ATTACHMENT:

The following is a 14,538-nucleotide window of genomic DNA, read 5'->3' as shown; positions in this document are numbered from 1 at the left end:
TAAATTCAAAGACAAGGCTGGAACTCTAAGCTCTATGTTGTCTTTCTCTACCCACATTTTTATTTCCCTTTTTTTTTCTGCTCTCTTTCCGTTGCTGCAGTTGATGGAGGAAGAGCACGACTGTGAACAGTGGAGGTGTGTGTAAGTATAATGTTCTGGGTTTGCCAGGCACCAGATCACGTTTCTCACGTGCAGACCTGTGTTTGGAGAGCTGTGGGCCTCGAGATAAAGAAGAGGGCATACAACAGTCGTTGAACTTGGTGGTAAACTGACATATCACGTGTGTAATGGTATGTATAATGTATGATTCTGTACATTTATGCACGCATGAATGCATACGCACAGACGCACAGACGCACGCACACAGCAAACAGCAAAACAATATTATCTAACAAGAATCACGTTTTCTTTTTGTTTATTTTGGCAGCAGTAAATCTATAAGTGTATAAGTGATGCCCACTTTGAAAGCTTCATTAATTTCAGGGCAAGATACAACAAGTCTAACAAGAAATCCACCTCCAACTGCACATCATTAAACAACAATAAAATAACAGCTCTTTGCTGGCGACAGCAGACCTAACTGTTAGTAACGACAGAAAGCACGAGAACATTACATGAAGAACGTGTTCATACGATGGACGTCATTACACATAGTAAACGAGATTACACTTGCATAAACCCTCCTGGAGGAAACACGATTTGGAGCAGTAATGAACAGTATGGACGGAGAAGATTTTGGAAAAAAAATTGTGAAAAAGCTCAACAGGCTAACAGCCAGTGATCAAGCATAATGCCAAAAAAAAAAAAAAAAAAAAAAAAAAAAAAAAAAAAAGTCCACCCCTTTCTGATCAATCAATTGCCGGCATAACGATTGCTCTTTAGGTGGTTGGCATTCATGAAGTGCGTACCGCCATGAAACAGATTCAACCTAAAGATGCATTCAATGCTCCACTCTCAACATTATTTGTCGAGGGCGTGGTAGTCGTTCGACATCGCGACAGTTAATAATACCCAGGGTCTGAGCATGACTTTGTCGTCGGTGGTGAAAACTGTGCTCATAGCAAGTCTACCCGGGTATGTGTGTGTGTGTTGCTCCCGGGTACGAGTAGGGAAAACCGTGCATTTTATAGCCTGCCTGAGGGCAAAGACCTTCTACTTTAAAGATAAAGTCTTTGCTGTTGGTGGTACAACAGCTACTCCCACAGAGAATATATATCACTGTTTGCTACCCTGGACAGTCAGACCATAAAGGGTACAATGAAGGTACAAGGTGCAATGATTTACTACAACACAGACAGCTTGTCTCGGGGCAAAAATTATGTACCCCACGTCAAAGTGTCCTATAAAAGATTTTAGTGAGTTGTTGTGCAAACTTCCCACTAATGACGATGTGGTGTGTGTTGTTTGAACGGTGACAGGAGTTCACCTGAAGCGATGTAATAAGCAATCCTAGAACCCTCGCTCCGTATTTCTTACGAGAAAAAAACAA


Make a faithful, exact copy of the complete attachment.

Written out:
The following is a 14,538-nucleotide window of genomic DNA, read 5'->3' as shown; positions in this document are numbered from 1 at the left end:
TAAATTCAAAGACAAGGCTGGAACTCTAAGCTCTATGTTGTCTTTCTCTACCCACATTTTTATTTCCCTTTTTTTTTCTGCTCTCTTTCCGTTGCTGCAGTTGATGGAGGAAGAGCACGACTGTGAACAGTGGAGGTGTGTGTAAGTATAATGTTCTGGGTTTGCCAGGCACCAGATCACGTTTCTCACGTGCAGACCTGTGTTTGGAGAGCTGTGGGCCTCGAGATAAAGAAGAGGGCATACAACAGTCGTTGAACTTGGTGGTAAACTGACATATCACGTGTGTAATGGTATGTATAATGTATGATTCTGTACATTTATGCACGCATGAATGCATACGCACAGACGCACAGACGCACGCACACAGCAAACAGCAAAACAATATTATCTAACAAGAATCACGTTTTCTTTTTGTTTATTTTGGCAGCAGTAAATCTATAAGTGTATAAGTGATGCCCACTTTGAAAGCTTCATTAATTTCAGGGCAAGATACAACAAGTCTAACAAGAAATCCACCTCCAACTGCACATCATTAAACAACAATAAAATAACAGCTCTTTGCTGGCGACAGCAGACCTAACTGTTAGTAACGACAGAAAGCACGAGAACATTACATGAAGAACGTGTTCATACGATGGACGTCATTACACATAGTAAACGAGATTACACTTGCATAAACCCTCCTGGAGGAAACACGATTTGGAGCAGTAATGAACAGTATGGACGGAGAAGATTTTGGAAAAAAAATTGTGAAAAAGCTCAACAGGCTAACAGCCAGTGATCAAGCATAATGCCAAAAAAAAAAAAAAAAAAAAAAAAAAAAAAAAAAAAAGTCCACCCCTTTCTGATCAATCAATTGCCGGCATAACGATTGCTCTTTAGGTGGTTGGCATTCATGAAGTGCGTACCGCCATGAAACAGATTCAACCTAAAGATGCATTCAATGCTCCACTCTCAACATTATTTGTCGAGGGCGTGGTAGTCGTTCGACATCGCGACAGTTAATAATACCCAGGGTCTGAGCATGACTTTGTCGTCGGTGGTGAAAACTGTGCTCATAGCAAGTCTACCCGGGTATGTGTGTGTGTGTTGCTCCCGGGTACGAGTAGGGAAAACCGTGCATTTTATAGCCTGCCTGAGGGCAAAGACCTTCTACTTTAAAGATAAAGTCTTTGCTGTTGGTGGTACAACAGCTACTCCCACAGAGAATATATATCACTGTTTGCTACCCTGGACAGTCAGACCATAAAGGGTACAATGAAGGTACAAGGTGCAATGATTTACTACAACACAGACAGCTTGTCTCGGGGCAAAAATTATGTACCCCACGTCAAAGTGTCCTATAAAAGATTTTAGTGAGTTGTTGTGCAAACTTCCCACTAATGACGATGTGGTGTGTGTTGTTTGAACGGTGACAGGAGTTCACCTGAAGCGATGTAATAAGCAATCCTAGAACCCTCGCTCCGTATTTCTTACGAGAAAAAAACAA